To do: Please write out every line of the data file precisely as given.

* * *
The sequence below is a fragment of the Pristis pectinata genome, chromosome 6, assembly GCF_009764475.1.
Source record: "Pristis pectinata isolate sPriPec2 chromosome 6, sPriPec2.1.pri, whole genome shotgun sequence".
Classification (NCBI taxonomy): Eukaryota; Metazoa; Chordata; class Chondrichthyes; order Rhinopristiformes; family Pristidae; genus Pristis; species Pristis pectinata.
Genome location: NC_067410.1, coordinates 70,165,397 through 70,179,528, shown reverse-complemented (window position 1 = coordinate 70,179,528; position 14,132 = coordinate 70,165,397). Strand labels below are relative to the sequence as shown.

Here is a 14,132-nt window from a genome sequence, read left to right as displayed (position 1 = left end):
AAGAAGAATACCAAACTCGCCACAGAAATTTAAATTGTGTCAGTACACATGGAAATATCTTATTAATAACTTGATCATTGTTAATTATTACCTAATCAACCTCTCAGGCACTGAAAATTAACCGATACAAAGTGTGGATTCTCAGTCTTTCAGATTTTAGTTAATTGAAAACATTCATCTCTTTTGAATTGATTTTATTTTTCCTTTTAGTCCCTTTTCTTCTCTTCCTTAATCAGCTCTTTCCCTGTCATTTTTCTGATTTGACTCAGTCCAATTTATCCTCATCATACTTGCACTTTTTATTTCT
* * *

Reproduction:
The sequence below is a fragment of the Pristis pectinata genome, chromosome 6, assembly GCF_009764475.1.
Source record: "Pristis pectinata isolate sPriPec2 chromosome 6, sPriPec2.1.pri, whole genome shotgun sequence".
Classification (NCBI taxonomy): Eukaryota; Metazoa; Chordata; class Chondrichthyes; order Rhinopristiformes; family Pristidae; genus Pristis; species Pristis pectinata.
Genome location: NC_067410.1, coordinates 70,165,397 through 70,179,528, shown reverse-complemented (window position 1 = coordinate 70,179,528; position 14,132 = coordinate 70,165,397). Strand labels below are relative to the sequence as shown.

Here is a 14,132-nt window from a genome sequence, read left to right as displayed (position 1 = left end):
AAGAAGAATACCAAACTCGCCACAGAAATTTAAATTGTGTCAGTACACATGGAAATATCTTATTAATAACTTGATCATTGTTAATTATTACCTAATCAACCTCTCAGGCACTGAAAATTAACCGATACAAAGTGTGGATTCTCAGTCTTTCAGATTTTAGTTAATTGAAAACATTCATCTCTTTTGAATTGATTTTATTTTTCCTTTTAGTCCCTTTTCTTCTCTTCCTTAATCAGCTCTTTCCCTGTCATTTTTCTGATTTGACTCAGTCCAATTTATCCTCATCATACTTGCACTTTTTATTTCT